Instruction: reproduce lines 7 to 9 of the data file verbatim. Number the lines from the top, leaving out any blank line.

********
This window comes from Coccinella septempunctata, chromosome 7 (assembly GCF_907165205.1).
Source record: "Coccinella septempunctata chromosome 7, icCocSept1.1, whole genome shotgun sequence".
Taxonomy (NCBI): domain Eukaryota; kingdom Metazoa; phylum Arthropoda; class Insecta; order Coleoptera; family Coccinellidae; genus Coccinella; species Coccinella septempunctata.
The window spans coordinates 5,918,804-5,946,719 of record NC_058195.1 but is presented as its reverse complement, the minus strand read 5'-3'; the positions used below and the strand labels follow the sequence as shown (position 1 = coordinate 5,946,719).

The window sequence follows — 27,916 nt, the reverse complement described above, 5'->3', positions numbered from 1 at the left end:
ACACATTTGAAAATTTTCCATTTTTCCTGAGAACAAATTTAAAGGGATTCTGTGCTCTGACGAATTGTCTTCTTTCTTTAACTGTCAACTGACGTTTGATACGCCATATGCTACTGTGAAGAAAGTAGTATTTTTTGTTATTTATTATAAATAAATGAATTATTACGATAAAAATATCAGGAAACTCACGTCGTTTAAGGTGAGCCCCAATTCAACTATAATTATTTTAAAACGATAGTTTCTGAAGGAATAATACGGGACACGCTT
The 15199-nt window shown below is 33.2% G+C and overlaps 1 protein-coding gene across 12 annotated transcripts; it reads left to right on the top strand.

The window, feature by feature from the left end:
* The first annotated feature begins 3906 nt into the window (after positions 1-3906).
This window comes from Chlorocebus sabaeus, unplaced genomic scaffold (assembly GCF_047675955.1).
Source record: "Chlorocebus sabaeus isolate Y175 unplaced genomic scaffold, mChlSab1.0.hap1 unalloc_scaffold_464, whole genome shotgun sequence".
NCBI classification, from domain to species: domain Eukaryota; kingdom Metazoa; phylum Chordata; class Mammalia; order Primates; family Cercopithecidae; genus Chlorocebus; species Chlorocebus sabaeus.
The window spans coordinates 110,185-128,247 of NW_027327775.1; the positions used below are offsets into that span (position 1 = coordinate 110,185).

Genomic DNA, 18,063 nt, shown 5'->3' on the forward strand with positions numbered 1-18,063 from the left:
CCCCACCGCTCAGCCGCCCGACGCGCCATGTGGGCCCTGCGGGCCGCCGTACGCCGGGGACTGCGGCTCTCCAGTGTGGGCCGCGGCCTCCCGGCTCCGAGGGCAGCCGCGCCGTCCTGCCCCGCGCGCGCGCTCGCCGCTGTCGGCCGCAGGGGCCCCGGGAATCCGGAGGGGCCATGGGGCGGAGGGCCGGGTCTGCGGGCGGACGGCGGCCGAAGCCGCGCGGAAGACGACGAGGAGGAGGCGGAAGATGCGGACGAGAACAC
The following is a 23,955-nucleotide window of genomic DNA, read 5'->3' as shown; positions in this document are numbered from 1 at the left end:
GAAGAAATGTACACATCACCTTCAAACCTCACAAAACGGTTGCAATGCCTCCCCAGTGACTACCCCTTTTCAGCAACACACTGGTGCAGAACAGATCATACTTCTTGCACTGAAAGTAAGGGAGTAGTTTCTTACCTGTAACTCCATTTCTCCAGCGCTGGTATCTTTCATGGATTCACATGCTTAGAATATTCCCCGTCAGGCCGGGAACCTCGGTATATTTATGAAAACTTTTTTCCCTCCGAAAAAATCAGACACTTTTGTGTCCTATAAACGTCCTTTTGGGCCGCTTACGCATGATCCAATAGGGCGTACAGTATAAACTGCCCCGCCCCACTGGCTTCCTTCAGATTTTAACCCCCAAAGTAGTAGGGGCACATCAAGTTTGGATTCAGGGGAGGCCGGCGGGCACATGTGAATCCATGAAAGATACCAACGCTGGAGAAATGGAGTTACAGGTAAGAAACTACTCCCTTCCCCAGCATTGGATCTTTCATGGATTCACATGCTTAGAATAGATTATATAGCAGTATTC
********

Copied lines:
The 15199-nt window shown below is 33.2% G+C and overlaps 1 protein-coding gene across 12 annotated transcripts; it reads left to right on the top strand.

The window, feature by feature from the left end:
* The first annotated feature begins 3906 nt into the window (after positions 1-3906).